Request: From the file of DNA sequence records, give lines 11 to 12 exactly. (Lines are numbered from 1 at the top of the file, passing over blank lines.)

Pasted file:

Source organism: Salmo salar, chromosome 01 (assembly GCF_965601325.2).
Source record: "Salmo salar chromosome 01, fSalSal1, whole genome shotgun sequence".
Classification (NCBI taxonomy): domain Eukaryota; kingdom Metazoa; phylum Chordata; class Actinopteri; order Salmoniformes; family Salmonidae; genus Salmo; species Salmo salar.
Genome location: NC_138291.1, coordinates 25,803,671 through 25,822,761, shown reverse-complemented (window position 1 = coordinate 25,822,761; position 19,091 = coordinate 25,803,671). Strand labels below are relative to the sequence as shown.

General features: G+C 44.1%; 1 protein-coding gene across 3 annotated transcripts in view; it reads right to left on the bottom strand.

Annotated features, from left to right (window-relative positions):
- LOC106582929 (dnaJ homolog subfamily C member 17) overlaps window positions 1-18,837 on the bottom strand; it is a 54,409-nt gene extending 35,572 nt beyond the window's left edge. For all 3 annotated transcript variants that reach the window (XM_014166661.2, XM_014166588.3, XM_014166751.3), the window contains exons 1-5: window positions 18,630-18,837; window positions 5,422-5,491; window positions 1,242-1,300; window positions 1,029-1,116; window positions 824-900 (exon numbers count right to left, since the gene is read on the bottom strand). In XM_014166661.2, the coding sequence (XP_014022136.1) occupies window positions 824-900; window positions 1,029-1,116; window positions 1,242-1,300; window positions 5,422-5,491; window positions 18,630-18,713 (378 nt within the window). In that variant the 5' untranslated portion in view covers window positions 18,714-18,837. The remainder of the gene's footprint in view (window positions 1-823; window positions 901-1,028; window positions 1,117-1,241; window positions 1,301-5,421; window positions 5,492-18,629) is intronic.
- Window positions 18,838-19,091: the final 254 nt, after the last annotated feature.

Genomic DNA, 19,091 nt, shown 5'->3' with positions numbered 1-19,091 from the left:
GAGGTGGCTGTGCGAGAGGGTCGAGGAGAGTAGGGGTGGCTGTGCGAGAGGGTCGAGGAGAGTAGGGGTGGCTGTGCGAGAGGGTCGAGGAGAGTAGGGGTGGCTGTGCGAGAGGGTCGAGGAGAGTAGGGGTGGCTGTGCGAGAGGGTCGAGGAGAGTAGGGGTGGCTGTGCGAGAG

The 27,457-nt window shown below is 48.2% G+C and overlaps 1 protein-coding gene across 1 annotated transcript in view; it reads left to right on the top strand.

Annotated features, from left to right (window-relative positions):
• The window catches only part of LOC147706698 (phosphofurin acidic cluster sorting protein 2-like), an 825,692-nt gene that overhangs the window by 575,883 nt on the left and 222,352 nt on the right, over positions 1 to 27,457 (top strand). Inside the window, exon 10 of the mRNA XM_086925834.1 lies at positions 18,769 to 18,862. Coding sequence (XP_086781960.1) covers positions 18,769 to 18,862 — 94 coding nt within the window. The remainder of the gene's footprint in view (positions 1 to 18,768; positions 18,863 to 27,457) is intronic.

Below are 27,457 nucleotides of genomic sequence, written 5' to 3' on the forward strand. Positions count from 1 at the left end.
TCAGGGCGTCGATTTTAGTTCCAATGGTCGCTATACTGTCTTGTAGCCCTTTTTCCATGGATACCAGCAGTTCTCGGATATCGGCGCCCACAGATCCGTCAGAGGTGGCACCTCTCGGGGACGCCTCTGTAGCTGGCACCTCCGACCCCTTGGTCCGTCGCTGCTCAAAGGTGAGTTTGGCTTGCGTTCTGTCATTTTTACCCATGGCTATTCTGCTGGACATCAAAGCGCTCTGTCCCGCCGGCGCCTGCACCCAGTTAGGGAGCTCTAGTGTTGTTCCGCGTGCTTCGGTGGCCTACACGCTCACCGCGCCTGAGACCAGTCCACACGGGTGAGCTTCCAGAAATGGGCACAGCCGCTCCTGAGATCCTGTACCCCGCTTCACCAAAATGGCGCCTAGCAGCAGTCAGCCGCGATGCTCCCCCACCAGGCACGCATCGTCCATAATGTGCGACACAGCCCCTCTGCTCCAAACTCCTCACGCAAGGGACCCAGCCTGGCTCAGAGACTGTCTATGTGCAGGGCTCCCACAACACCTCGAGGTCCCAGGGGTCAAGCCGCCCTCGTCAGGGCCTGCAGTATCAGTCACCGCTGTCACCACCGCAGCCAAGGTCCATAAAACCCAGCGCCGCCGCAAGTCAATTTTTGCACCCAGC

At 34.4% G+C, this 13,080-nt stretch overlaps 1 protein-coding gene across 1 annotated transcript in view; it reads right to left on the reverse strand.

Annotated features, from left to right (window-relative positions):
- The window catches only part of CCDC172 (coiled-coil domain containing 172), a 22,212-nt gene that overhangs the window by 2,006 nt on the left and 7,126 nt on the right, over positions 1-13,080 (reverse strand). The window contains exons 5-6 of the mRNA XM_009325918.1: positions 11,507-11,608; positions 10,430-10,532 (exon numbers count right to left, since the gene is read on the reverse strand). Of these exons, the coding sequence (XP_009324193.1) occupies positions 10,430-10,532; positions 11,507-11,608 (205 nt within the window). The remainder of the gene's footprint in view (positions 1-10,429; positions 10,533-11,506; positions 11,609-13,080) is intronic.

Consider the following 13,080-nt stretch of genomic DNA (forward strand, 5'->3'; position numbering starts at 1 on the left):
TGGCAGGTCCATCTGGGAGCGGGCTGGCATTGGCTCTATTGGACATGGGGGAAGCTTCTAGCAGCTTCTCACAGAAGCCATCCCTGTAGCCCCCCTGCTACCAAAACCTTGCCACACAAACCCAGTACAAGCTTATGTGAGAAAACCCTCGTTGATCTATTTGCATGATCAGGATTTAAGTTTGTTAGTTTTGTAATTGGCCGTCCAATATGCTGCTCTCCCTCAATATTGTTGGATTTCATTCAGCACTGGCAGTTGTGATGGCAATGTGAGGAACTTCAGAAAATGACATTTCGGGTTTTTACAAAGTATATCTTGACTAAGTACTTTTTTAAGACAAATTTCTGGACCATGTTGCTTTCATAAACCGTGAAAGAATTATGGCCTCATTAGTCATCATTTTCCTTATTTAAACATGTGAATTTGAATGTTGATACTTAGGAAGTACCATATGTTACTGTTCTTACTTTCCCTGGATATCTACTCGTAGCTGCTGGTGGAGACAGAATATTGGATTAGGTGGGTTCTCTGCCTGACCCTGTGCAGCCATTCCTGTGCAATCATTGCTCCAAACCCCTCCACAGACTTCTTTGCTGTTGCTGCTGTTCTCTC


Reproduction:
The 27,457-nt window shown below is 48.2% G+C and overlaps 1 protein-coding gene across 1 annotated transcript in view; it reads left to right on the top strand.

Annotated features, from left to right (window-relative positions):